Regardless of bedding material, a herd will typically utilize one-half cubic foot per cow per day of bedding. Consider potential for herd expansion, heifer and dry cow facilities, and overflow when calculating potential bedding material required for the facility.

5. How much water do you have available?

Water availability is a key component when determining the level of separation a dairy needs. In a typical operation, approximately 1 to 2 cubic feet of water per cow per day comes from the parlor washwater or other areas that can be utilized to flush manure and separate it. Don’t forget about cow cooling, hoof baths and waterer cleaning. Keep in mind that sand separation will require more water than manure solid separation.

Different operations are willing to re-utilize water more than others. Spend a few minutes to ensure that all water sources are utilized as effectively and as many times as possible.

6. What are the current or impending regulations in your area?

Water continues to be a fairly unregulated resource in the U.S., but that could change in the future. Consider any regulations that might be coming down the pipeline and how possible restrictions could impact your future water availability. Various regulations can greatly impact your water usage calculations.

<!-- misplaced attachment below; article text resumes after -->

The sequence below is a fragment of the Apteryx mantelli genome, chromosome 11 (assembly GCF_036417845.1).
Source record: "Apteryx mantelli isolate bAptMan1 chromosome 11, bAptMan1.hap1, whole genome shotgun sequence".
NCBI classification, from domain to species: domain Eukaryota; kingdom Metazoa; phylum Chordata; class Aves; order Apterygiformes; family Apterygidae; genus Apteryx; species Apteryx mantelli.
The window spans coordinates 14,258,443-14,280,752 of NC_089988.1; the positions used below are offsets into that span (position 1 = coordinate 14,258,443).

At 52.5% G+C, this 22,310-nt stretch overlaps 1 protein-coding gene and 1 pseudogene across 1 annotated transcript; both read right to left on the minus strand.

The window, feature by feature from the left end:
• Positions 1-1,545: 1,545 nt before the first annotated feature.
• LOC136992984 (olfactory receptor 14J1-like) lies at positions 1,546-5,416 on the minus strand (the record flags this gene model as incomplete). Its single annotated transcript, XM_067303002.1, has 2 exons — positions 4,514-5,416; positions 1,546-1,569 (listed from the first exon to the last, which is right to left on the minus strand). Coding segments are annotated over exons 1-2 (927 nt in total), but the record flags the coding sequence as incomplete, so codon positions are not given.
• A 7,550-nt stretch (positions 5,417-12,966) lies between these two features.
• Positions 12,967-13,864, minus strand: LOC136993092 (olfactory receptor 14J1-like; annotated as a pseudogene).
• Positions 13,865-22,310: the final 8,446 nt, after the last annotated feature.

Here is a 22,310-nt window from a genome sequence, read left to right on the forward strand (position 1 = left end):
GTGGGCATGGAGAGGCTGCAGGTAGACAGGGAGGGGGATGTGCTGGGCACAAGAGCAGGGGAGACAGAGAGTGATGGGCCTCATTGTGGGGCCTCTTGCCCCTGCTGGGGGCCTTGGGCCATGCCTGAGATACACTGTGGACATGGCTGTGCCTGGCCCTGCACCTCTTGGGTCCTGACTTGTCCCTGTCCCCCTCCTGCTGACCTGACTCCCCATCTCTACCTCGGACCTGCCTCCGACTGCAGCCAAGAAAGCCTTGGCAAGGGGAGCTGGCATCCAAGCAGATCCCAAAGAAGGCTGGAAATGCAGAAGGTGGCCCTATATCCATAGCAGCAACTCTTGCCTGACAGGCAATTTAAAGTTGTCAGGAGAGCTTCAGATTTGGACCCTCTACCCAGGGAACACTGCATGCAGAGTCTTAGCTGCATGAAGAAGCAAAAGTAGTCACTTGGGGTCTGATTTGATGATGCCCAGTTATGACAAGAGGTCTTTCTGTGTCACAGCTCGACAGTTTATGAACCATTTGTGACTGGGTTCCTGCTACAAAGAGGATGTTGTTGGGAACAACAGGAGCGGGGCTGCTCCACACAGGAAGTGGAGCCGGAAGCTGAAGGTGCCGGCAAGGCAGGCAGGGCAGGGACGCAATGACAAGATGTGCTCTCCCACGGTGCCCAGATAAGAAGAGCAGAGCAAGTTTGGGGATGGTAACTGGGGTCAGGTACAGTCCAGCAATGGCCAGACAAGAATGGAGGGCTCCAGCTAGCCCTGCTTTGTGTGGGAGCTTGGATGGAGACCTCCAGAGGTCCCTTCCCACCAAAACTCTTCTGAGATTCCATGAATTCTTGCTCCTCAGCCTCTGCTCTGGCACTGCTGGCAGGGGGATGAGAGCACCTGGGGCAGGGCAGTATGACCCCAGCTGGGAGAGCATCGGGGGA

If water quality is a concern for specific soil types, a dairy can put in a manure management system with advanced separation that can include a centrifuge with a polymer addition and further filtration steps that will allow a portion of the manure stream to become dischargeable via a permit.

Make sure to design the system to accept new technologies and regulations.

7. How will you apply manure to your field?

Take into consideration how and when you would like to apply the manure to your fields. Calculate hauling distance, amount of hauling required, cost to haul the manure and availability of land to apply manure. A manure management system should be an integral part of the cropping system to make maximum use of all the nutrients and benefits of manure.

There are many different methods to apply nutrients to the field. Are there technologies, like tank or drag hose injection, that would be a fit? Injecting manure has shown to reduce nitrogen loss, reducing purchased fertilizer cost.

Consider if opportunities exist to generate revenue by selling separated solids or custom-applying manure.

8. How, when and who will collect manure on the dairy?

Many options exist to collect manure on the dairy. Will you use alley scrapers, a flush system, skid loaders or vacuum tanks?